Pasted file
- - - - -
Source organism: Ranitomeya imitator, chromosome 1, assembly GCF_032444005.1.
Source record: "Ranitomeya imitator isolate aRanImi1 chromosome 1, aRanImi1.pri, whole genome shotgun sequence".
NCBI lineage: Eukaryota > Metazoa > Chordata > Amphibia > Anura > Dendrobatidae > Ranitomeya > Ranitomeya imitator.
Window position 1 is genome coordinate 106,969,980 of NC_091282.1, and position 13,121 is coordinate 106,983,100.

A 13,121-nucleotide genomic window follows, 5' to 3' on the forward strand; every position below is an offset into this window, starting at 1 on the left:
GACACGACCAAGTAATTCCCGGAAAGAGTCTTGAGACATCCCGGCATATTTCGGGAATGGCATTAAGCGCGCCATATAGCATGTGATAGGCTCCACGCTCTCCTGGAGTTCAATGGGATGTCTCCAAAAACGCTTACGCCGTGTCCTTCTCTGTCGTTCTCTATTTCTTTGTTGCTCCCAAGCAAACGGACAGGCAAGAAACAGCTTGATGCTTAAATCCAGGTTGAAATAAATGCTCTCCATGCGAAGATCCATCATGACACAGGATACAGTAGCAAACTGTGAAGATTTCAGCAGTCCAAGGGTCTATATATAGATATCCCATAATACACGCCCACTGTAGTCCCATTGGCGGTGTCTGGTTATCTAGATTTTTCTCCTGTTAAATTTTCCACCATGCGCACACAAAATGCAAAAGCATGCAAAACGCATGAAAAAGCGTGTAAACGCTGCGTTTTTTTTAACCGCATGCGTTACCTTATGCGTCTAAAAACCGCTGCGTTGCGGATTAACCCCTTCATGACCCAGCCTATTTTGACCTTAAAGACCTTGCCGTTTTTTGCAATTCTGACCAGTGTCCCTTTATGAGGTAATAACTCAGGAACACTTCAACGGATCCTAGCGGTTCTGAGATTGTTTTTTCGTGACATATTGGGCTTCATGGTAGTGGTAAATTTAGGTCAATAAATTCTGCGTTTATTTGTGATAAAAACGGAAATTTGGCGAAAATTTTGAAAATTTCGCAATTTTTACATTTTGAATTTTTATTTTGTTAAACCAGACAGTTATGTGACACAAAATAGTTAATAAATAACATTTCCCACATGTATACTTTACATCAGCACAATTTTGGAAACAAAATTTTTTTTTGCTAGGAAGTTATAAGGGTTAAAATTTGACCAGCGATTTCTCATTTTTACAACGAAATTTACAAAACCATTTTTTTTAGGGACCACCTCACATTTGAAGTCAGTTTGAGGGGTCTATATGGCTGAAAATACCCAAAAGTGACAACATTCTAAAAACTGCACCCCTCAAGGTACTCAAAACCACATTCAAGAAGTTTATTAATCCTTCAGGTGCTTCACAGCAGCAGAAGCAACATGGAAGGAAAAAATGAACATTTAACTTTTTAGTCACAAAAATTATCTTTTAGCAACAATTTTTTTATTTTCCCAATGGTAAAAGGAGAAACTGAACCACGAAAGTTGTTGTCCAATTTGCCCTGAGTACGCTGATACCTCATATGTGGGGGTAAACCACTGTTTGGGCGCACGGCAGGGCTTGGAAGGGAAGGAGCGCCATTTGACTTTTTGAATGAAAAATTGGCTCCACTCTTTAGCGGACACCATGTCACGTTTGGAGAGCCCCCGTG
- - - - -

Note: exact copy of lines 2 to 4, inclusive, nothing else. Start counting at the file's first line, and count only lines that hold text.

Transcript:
Source record: "Ranitomeya imitator isolate aRanImi1 chromosome 1, aRanImi1.pri, whole genome shotgun sequence".
NCBI lineage: Eukaryota > Metazoa > Chordata > Amphibia > Anura > Dendrobatidae > Ranitomeya > Ranitomeya imitator.
Window position 1 is genome coordinate 106,969,980 of NC_091282.1, and position 13,121 is coordinate 106,983,100.